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Biographical entry Sabiston, David Coston (1924 - 2009)

MD Johns Hopkins 1947; Hon FRCS 1982.

4 October 1924
Jacksonville, North Carolina, USA
26 January 2009
Chapel Hill, North Carolina, USA
General surgeon and Thoracic surgeon


David Coston Sabiston was a distinguished American surgeon. As chairman of the department of surgery at Duke University School of Medicine, North Carolina, he was, reputedly, one of the greatest surgeons who ever lived. In 1962, he grafted a vein from a patient's leg to feed blood past a blocked coronary artery, the very first coronary artery bypass grafting (CABG), and promptly became known as a moderniser of cardiac surgery. He was president of virtually all the principal surgical societies in the United States, including the American College of Surgeons, the Association for Academic Surgery, the Society of University Surgeons, the American Surgical Association, the Southern Surgical Association, the American Association for Thoracic Surgery…the list goes on. At the same time, he was kind and generous, a family man revered by his children, grandchildren and colleagues. Yet, to his surgical residents-in-training, he always remained an incredibly tough taskmaster, who would continuously strike fear in their hearts. Love, hate, productivity and camaraderie were the ingredients for his recipe for nurturing young surgical leaders in his training environment at Duke University.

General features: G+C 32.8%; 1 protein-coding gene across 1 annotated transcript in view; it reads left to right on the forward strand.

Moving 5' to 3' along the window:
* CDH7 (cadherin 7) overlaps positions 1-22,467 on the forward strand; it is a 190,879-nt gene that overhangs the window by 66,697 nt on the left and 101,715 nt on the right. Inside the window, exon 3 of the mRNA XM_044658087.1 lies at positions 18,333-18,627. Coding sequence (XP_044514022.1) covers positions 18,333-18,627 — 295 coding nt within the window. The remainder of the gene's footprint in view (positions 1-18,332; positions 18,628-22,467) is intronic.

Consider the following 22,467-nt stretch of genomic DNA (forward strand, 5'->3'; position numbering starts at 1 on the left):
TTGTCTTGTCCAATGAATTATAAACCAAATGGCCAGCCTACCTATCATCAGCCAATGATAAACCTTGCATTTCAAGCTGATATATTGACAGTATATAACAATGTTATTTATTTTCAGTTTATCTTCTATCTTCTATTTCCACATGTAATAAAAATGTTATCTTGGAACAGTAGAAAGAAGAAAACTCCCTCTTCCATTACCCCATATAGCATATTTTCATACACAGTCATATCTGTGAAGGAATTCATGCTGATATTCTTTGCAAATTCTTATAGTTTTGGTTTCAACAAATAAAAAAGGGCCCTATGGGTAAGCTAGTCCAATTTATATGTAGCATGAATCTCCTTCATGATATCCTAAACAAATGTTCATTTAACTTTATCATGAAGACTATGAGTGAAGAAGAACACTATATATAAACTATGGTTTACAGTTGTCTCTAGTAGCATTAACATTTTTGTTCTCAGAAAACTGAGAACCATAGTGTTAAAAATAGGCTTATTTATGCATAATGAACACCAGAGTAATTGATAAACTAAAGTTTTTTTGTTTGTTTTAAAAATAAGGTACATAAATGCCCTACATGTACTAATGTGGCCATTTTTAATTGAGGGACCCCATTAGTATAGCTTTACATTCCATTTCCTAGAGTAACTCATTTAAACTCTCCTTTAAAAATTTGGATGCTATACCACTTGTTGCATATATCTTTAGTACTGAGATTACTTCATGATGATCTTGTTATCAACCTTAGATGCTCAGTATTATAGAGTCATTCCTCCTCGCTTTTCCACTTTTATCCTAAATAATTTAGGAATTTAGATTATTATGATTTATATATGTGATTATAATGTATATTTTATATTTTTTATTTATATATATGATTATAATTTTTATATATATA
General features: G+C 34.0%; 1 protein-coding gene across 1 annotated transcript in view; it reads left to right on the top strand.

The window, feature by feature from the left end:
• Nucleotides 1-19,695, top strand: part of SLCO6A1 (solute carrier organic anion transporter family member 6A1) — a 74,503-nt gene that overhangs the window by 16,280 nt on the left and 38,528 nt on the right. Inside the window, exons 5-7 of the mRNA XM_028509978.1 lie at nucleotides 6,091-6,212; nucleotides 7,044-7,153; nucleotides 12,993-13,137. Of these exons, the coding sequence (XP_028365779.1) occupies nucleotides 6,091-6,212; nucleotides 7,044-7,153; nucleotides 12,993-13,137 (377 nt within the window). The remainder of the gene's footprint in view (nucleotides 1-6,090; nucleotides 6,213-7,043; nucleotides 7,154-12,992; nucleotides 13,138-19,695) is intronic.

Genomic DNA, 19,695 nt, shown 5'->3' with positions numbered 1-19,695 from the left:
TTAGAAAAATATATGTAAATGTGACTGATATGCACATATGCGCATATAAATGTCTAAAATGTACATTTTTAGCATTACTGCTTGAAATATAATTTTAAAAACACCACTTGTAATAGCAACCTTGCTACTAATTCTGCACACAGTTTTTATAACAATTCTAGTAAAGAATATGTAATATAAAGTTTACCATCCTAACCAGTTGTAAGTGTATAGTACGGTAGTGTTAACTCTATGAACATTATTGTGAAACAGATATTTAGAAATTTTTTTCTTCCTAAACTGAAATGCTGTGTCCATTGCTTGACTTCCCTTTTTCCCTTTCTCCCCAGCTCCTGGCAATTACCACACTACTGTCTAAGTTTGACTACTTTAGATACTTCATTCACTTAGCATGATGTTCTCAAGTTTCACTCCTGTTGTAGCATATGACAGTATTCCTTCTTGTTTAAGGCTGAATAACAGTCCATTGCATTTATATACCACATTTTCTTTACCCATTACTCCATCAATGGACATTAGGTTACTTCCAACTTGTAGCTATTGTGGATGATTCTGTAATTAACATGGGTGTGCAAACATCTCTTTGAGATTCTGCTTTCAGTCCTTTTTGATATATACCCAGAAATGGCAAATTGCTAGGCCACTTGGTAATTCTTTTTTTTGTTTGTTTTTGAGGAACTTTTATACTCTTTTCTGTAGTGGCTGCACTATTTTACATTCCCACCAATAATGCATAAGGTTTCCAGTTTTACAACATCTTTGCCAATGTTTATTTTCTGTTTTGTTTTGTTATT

Sabiston was born on 4 October 1924 to David C Sabiston senior and Frances Marie Sabiston née Jackson in Jacksonville, North Carolina, USA. He graduated from the University of North Carolina at Chapel Hill at the age of 19 and went on to medical school at Johns Hopkins, qualifying in 1947. For the next two years the US Army Medical Corps posted Sabiston to the Walter Reed Medical Center, where as a captain he performed cardiovascular research.

After military service, Sabiston returned to Hopkins for his residency under the great Alfred Blalock, who had succeeded Halsted at America's premier surgery training institution. In 1953, Sabiston became an assistant professor, Howard Hughes scholar, and, as the story goes, Blalock's choice to succeed him as chairman. The latter did not happen.